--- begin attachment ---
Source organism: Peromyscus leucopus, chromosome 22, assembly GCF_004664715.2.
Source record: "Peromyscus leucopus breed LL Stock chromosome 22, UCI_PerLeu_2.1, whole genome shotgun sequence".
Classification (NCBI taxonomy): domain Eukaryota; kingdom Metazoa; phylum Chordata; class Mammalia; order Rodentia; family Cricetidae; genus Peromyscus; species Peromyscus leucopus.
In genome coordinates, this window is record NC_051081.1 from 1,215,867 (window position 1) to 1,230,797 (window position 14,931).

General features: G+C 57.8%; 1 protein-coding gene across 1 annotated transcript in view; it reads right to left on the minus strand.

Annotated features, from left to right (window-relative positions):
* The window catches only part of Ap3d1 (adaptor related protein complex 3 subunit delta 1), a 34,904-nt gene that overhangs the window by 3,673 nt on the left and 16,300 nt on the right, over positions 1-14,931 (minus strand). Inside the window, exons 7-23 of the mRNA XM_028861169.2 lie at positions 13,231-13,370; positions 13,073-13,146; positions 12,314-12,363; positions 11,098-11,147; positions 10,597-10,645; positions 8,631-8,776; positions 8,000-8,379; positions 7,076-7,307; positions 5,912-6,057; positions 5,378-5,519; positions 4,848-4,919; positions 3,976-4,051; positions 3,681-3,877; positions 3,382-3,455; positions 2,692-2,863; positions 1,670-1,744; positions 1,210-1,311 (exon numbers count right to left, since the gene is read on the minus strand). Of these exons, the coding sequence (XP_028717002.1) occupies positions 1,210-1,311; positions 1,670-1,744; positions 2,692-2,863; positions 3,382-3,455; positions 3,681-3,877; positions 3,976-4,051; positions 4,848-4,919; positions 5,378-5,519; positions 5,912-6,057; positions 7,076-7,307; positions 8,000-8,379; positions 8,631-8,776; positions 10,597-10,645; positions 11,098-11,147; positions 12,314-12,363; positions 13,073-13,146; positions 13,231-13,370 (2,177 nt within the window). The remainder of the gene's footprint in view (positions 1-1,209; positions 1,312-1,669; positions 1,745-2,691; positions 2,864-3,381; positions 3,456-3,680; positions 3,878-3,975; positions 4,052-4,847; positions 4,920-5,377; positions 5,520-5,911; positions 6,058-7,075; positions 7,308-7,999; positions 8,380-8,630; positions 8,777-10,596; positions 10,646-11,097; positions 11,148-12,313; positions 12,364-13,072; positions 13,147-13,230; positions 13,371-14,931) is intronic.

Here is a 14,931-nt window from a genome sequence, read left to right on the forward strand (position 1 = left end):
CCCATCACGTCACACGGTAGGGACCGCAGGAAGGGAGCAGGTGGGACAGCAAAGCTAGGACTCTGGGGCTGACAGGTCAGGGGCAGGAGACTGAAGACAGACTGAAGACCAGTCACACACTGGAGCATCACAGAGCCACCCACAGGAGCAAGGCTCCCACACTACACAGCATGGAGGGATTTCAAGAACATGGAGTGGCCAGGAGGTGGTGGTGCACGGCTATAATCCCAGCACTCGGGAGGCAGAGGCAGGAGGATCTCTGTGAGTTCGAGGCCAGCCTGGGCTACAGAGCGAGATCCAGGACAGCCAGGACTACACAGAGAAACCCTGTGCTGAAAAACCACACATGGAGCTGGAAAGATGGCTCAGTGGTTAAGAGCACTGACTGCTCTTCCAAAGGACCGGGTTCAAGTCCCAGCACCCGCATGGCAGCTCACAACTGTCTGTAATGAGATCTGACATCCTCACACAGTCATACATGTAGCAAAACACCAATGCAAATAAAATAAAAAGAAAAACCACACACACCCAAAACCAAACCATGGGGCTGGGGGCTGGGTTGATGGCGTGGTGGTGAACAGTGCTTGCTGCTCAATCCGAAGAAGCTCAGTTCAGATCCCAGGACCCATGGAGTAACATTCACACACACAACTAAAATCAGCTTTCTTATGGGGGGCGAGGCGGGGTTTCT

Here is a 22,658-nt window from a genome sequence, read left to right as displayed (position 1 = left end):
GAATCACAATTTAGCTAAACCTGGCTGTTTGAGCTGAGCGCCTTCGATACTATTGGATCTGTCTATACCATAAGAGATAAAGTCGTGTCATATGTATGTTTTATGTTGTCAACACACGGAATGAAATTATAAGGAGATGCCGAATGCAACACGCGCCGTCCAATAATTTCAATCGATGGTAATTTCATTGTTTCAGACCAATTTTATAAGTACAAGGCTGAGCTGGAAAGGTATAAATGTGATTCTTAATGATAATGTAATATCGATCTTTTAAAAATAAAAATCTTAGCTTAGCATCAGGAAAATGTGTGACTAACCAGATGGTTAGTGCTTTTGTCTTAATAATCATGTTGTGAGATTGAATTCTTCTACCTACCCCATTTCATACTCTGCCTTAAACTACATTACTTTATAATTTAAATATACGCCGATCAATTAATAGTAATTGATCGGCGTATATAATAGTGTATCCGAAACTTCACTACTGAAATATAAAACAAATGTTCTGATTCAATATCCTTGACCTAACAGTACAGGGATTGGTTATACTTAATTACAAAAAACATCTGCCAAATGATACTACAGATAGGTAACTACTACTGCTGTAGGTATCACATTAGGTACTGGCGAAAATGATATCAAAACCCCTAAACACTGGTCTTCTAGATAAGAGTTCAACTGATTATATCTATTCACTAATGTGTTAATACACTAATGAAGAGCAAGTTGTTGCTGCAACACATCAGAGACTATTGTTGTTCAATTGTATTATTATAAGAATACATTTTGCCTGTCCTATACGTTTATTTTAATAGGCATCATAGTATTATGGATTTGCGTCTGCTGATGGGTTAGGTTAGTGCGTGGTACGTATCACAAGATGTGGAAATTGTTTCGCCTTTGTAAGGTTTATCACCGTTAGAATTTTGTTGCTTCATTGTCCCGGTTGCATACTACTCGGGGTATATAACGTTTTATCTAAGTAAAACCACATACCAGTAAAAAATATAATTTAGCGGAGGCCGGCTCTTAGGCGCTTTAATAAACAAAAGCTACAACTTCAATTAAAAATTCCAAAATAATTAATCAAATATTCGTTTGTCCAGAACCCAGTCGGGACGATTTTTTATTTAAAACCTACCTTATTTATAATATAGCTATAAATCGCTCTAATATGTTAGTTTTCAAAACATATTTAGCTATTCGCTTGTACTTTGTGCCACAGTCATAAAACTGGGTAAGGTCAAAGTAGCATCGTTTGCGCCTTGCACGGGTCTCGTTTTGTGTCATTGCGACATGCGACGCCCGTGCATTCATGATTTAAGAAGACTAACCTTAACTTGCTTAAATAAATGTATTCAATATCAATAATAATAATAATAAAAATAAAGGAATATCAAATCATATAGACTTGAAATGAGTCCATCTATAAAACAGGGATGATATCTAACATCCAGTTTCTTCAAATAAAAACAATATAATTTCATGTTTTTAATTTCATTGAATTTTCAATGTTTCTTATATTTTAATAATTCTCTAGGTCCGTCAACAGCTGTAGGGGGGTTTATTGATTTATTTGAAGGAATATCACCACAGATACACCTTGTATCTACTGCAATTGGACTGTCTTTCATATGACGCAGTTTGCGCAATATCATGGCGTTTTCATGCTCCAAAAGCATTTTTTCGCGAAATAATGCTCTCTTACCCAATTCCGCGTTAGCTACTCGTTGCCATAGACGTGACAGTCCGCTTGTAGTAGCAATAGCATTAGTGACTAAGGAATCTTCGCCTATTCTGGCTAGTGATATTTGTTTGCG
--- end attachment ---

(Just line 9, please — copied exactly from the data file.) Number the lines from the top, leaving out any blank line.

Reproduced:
CCCATCACGTCACACGGTAGGGACCGCAGGAAGGGAGCAGGTGGGACAGCAAAGCTAGGACTCTGGGGCTGACAGGTCAGGGGCAGGAGACTGAAGACAGACTGAAGACCAGTCACACACTGGAGCATCACAGAGCCACCCACAGGAGCAAGGCTCCCACACTACACAGCATGGAGGGATTTCAAGAACATGGAGTGGCCAGGAGGTGGTGGTGCACGGCTATAATCCCAGCACTCGGGAGGCAGAGGCAGGAGGATCTCTGTGAGTTCGAGGCCAGCCTGGGCTACAGAGCGAGATCCAGGACAGCCAGGACTACACAGAGAAACCCTGTGCTGAAAAACCACACATGGAGCTGGAAAGATGGCTCAGTGGTTAAGAGCACTGACTGCTCTTCCAAAGGACCGGGTTCAAGTCCCAGCACCCGCATGGCAGCTCACAACTGTCTGTAATGAGATCTGACATCCTCACACAGTCATACATGTAGCAAAACACCAATGCAAATAAAATAAAAAGAAAAACCACACACACCCAAAACCAAACCATGGGGCTGGGGGCTGGGTTGATGGCGTGGTGGTGAACAGTGCTTGCTGCTCAATCCGAAGAAGCTCAGTTCAGATCCCAGGACCCATGGAGTAACATTCACACACACAACTAAAATCAGCTTTCTTATGGGGGGCGAGGCGGGGTTTCT